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London, United Kingdom – Shams Rahman Fazli is fortunate that he, his wife, and their six children were able to leave Afghanistan.
Fazli, who works for the British ambassador to Kabul, and his family arrived in the United Kingdom at the end of July, shortly before the Taliban’s coup.
The group wanted to identify people like Fazli – who worked with foreign governments – as potential candidates.
By moving to another location, they were able to bring in the essentials, including the one that has been most useful – a smartphone.
When Fazlis was stranded in various cities in England and settled in a number of hotels, the Shams formed a WhatsApp group to connect with relatives still in Kabul.
While they are concerned about their safety, the messages are encouraging.
“This is how we communicate with each other and find out what’s going on with each one of us,” he told Al Jazeera.
Fazli now lives in the northern city of Bradford after arriving in England as part of an emergency evacuation of more than 7,000 Afghans and their families who assisted British troops in Afghanistan, a system known as the Afghan Relocations and Assistance Policy (ARAP).
Although he had his own phone, many others do not, except for some tools, which makes their integration very difficult.
Organizations and businesses have now stepped in to address the digital divide.
“It is very important for these families to have good digital tools,” Krish Kandiah, a supporter of Afghans Welcome, a coalition of Christian organizations that help Afghan immigrants who have recently settled in the UK, told Al Jazeera.
“Using a mobile phone is the only way to connect with their families [back home]. ”
The partnership has partnered with the British Children’s charity Barnardo’s and mobile operator Vodafone to provide 5G tablets and mobile phones to Afghan families, with the first delivery last week.
Other groups that support digital access for these newcomers include British food retailer Tesco, who has partnered with the British Red Cross to issue 600 SIM cards with a three-month loan.
British mobile operator Lycamobile has teamed up with city councils across England to provide 1,000 SIM cards to Afghan people in London and Leicester.
“Closing the digital divide in our region must be a priority,” Navanit Narayan, head of Lycamobile, told Al Jazeera, adding that the epidemic has strengthened the need for virtual connectivity.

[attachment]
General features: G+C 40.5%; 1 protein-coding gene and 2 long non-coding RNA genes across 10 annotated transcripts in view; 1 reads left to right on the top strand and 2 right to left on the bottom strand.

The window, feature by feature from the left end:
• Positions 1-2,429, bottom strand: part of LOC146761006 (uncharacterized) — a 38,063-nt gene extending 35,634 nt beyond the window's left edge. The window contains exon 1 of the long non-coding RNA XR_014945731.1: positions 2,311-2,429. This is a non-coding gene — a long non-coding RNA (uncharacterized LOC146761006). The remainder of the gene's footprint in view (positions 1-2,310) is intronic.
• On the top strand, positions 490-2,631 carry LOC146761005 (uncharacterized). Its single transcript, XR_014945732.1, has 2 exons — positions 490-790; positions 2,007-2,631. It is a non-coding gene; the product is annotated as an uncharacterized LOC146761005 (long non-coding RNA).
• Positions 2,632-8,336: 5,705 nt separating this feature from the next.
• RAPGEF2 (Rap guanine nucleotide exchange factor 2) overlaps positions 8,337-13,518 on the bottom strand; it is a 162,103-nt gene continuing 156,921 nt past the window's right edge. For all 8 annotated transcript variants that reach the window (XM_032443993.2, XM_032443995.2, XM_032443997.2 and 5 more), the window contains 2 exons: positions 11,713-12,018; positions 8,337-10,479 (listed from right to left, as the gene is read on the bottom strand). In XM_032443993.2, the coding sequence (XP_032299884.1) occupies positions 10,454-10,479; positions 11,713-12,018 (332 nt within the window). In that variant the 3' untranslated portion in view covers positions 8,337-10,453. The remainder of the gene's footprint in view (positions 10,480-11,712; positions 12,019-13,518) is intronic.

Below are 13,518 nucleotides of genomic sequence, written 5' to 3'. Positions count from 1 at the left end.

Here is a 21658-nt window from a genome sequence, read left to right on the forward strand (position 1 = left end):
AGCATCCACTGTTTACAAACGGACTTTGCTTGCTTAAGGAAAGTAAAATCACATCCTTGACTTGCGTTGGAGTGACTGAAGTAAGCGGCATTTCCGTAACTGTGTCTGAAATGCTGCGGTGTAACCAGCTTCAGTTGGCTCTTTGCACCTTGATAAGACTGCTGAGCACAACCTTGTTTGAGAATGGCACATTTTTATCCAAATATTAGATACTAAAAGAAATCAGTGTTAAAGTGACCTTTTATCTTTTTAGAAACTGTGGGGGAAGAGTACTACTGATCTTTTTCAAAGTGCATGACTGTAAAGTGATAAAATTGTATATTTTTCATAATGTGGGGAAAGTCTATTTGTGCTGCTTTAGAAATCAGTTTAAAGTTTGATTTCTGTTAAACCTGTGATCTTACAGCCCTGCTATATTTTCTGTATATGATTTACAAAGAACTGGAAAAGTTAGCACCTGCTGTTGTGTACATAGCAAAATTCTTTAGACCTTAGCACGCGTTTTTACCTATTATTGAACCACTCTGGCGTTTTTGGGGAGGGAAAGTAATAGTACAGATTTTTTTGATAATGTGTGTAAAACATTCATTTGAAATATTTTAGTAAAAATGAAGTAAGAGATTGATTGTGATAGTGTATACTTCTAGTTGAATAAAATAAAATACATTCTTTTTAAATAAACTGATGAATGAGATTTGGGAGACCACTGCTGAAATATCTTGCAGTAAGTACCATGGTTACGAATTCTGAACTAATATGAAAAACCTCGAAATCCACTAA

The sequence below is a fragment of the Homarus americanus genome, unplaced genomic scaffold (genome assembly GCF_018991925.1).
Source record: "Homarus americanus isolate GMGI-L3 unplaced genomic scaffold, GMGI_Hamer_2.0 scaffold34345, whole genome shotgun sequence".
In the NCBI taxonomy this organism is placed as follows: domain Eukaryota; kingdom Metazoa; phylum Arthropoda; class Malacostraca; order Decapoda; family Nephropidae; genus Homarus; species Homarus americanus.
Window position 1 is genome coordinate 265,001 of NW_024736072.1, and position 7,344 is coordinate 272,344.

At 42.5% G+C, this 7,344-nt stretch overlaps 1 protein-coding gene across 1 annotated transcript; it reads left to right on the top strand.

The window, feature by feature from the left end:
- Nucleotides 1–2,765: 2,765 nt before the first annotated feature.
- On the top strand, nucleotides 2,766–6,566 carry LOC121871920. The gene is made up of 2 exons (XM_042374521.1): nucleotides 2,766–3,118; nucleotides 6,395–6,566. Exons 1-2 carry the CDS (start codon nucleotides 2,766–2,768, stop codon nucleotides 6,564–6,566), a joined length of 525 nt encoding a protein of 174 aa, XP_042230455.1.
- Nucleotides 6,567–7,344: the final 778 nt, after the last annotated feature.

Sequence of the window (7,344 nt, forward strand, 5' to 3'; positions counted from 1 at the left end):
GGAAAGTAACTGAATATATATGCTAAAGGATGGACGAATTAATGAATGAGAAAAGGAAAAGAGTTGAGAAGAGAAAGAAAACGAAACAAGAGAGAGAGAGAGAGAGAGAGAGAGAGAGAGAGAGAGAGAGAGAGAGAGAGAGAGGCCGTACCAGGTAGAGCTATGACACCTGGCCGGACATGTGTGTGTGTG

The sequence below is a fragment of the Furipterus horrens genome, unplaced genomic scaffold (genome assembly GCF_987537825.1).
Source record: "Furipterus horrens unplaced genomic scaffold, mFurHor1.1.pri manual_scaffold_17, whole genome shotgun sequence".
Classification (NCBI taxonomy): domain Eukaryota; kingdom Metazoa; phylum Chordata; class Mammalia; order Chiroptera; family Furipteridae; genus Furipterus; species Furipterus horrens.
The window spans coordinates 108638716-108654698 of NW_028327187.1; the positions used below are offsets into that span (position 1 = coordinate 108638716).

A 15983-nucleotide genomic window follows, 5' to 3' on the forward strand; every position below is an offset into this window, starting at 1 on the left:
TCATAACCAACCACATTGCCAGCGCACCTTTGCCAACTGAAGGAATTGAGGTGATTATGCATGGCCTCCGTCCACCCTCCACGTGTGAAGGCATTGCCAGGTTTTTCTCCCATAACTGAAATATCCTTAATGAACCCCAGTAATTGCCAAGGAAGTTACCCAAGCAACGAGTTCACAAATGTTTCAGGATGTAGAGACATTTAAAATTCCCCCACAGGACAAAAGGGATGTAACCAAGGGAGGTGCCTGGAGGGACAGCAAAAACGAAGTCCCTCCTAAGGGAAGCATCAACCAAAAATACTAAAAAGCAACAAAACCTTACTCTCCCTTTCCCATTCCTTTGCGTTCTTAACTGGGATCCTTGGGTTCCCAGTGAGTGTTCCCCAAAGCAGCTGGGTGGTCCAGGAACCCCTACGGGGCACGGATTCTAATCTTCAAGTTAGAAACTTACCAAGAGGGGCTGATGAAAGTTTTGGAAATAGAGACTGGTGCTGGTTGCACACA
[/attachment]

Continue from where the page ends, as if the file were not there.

Dealing with digital unavailability
Emily Knox, head of the Red Cross program that helps immigrants reunite families and refugees to reunite with families, said her work during the epidemic has highlighted the need to address digital insecurity.
“What we have found … is that when people are separated from their loved ones, it becomes difficult for them to get along,” Knox told Al Jazeera. “Someone once told us, ‘I’m in the UK’, but in my mind … they have a different partner.”
The Red Cross Alliance and Tesco and other retailers have provided 311 SIM cards and 126 mobile phones to needy Afghan families, including Haji *, his wife, and their three children.
She arrived in the UK after a grueling journey.
After being injured in a road accident in Kabul, it was clear that Haji should leave. He hid for four days and boarded one of the last flights from Kabul, passing crowds at the airport airport in the early days of the Taliban’s takeover.
Upon arrival in the UK, he was provided with organizational requirements – leaving nothing but clothes on the back – including a SIM card.
“Getting a SIM card from them has been very important – I am very happy to have it because it means I can let my friends and family know what made it so safe and secure,” Haji said.
Afghan women and children, the organizations say, have a greater need for digital empowerment.
Most Afghans who know English are men, said Kandiah, of Afghans Welcome.
While her alliance put online resources in the two most widely spoken Afghan languages, Pashto and Dari, some Afghan women are illiterate. The group is currently working to develop audio recordings in their native language.
Women who are “very lonely”
Knox also said that the Red Cross is focused on providing Afghan women with mobile phones.
“Our findings are … family women [who don’t] have their own phone… [are] feeling a little lonely, ”she says.
Meanwhile, some Afghan children have not been to school for several months – first due to the epidemic, then political instability in Afghanistan, and now, they expect to be established in the UK.
The laptop system that the UK government launched at the height of the epidemic of at-risk children has now been expanded to include Afghan youth, Kandiah said.
As Afghan children wait for stable housing and school enrollment, “technology allows children to access educational programs”, said Kandiah.
Fazli, who has not yet benefited from any technology programs in the UK, hopes that his children will be able to access cell phones and laptops – especially his two daughters.
The main reason Fazli left Afghanistan with his family was because he feared for the future of his daughters’ education in the Taliban regime.
“She should be attracted to the internet,” Fazli said of her daughters. “To find out what’s going on in our area … [and to be able to] … Change [their] education. ”